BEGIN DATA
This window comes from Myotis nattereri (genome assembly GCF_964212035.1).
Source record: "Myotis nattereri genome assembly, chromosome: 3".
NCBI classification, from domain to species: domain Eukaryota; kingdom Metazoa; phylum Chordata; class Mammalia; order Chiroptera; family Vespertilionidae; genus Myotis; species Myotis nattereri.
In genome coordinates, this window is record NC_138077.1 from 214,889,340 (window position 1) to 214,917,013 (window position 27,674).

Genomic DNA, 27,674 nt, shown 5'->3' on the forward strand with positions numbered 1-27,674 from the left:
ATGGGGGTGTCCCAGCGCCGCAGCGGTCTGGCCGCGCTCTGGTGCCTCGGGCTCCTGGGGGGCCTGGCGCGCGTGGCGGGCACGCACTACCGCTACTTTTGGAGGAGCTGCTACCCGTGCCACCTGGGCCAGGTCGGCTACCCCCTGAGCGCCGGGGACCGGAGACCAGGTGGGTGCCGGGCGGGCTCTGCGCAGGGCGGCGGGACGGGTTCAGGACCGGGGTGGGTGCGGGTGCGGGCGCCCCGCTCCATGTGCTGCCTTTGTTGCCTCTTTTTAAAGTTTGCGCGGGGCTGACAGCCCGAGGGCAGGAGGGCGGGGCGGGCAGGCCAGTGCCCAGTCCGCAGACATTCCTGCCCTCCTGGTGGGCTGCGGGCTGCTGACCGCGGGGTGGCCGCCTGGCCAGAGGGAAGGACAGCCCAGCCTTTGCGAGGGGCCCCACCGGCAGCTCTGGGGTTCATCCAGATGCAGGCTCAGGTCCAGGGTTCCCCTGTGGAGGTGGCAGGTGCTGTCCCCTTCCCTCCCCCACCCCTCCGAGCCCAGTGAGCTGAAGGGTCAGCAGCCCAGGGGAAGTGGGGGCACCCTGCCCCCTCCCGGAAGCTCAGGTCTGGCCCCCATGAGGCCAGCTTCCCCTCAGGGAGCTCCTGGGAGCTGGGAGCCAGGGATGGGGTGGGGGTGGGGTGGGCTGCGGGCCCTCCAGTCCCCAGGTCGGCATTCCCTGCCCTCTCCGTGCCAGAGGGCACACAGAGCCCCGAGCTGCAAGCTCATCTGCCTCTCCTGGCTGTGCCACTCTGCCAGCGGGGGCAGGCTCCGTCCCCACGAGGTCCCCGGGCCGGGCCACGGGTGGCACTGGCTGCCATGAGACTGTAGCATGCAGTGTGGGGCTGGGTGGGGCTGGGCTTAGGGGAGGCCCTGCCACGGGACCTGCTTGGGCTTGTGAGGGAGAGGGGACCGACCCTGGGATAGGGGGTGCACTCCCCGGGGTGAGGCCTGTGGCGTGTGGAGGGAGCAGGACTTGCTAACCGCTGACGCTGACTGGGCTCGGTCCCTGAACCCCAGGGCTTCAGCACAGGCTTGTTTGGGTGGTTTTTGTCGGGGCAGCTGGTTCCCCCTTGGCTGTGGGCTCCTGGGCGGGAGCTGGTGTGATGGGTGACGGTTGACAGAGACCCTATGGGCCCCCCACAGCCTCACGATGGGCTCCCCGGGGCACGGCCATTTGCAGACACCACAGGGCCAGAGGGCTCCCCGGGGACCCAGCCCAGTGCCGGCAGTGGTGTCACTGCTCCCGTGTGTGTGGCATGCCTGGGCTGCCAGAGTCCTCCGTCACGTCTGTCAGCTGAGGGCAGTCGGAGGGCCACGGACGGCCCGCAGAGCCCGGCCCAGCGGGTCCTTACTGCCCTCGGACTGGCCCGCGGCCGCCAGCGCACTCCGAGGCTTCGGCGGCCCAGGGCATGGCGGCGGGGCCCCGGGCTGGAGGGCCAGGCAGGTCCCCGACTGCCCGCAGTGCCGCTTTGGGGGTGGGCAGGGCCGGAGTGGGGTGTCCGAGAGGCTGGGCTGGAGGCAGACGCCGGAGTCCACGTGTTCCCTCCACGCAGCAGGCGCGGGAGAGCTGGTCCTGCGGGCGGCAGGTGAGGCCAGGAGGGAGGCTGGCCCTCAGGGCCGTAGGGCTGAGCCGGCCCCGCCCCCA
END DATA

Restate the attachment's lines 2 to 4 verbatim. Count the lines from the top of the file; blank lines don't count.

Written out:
Source record: "Myotis nattereri genome assembly, chromosome: 3".
NCBI classification, from domain to species: domain Eukaryota; kingdom Metazoa; phylum Chordata; class Mammalia; order Chiroptera; family Vespertilionidae; genus Myotis; species Myotis nattereri.
In genome coordinates, this window is record NC_138077.1 from 214,889,340 (window position 1) to 214,917,013 (window position 27,674).